Vol 7 No. 51 - September 12, 2007

Home mortgage horror heightens

By Louise Bolger
sun staff writer

We may be more than a month away from Halloween, but if you’re thinking of applying for a home mortgage, the ghost and goblins of Halloween past could make your experience a complete horror.

In the good old days of home financing, you went to your local three-piece suit banker with all your qualifying paperwork, held your breath for a few weeks and in most cases, were granted a fixed-rate, 30-year mortgage on the home of your dreams. Then some time in the late 1970s, some Wall Street types decided that home mortgages could be bundled and traded like stocks. This opened up a whole new world of mortgage financing, which were usually arms length transactions with either mortgage brokers or lending institutions that knew the loan would be sold. The mortgage products available became very creative, with much more liberal guidelines and a lot less scrutiny. Which in a nutshell brings us to today’s mortgage mess.

At this point, just about everyone knows that foreclosure rates are through the roof all around the country, fueled primarily by zero or no down payment adjustable rate loans. These mortgages were sold to investors who thought they could get in and out of properties fast, or marginally qualified buyers who can’t afford their monthly payments now that the rates have reset.

The fallout of all this is starting to result in more restrictions for individuals who are applying for home financing in our current turbulent housing market. Although the 30-year, fixed-rate loan is just above the 6 percent mark, the jumbo mortgage rate is over 7 percent. Jumbo mortgages are defined as any loan that exceeds the Fannie Mae and Freddie Mac limits which are currently set at anything over $417,000. Also, these jumbo rates are very much in flux and can change from region to region, with 8 and 9 percent rates not unusual. Since many properties both on the Island and on the mainland would require jumbo loan financing, the fickleness of these rates is very important to our local real estate market.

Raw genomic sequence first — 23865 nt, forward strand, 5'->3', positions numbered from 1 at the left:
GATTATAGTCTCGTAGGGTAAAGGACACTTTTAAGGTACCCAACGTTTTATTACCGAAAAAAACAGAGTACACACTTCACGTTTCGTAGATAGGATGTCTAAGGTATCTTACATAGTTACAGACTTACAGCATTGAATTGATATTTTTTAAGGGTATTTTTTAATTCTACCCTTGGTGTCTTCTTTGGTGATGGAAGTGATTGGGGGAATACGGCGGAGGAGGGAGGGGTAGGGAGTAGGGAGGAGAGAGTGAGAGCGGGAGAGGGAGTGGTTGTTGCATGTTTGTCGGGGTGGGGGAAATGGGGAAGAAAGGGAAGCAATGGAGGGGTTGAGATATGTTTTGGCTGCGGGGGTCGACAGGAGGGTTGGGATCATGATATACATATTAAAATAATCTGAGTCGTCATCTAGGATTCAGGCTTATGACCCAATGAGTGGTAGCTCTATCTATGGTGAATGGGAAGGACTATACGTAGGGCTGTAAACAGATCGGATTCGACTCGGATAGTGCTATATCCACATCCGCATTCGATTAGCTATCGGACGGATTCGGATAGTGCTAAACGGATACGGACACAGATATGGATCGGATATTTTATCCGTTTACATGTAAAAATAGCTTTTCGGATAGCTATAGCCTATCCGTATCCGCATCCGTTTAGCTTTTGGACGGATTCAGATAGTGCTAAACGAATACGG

In addition, the whole qualifying process is starting to tighten up. For example, previously as little as a 620 FICO score could get you into a sub-prime loan. In recent weeks this number has migrated upward to at least 680 or even higher than 700, with full documentation required. Also, some lenders are abandoning zero down programs and requiring a minimum of 10 percent equity investment. Qualifying guidelines are also being bumped up, requiring higher verified financial reserves up to six months in the bank. In an effort to ward off fraud, lenders are ordering credit reports and appraisals from their own vendors and requiring fresher comparables within three to six months on properties.

And fair or not, even geographic locations are coming into play. If you are purchasing a property located in an area that has high delinquency rates, it could influence your ability to qualify.

The bottom line on all of this is that only the most qualified individuals and properties are going to get financing as we transverse our rocky horror real estate market. On the other hand, when we do come out the other end, there should be better mortgage regulations in place to help educate people, and hopefully, prevent easy money from artificially influencing the real estate market.

In the meantime, if you have a 30-year, fixed-rate mortgage, give it a great big kiss, and be thankful creative financing never worked its way into your vocabulary. I predict the days of the three-piece suit banker are coming back, probably a good thing.

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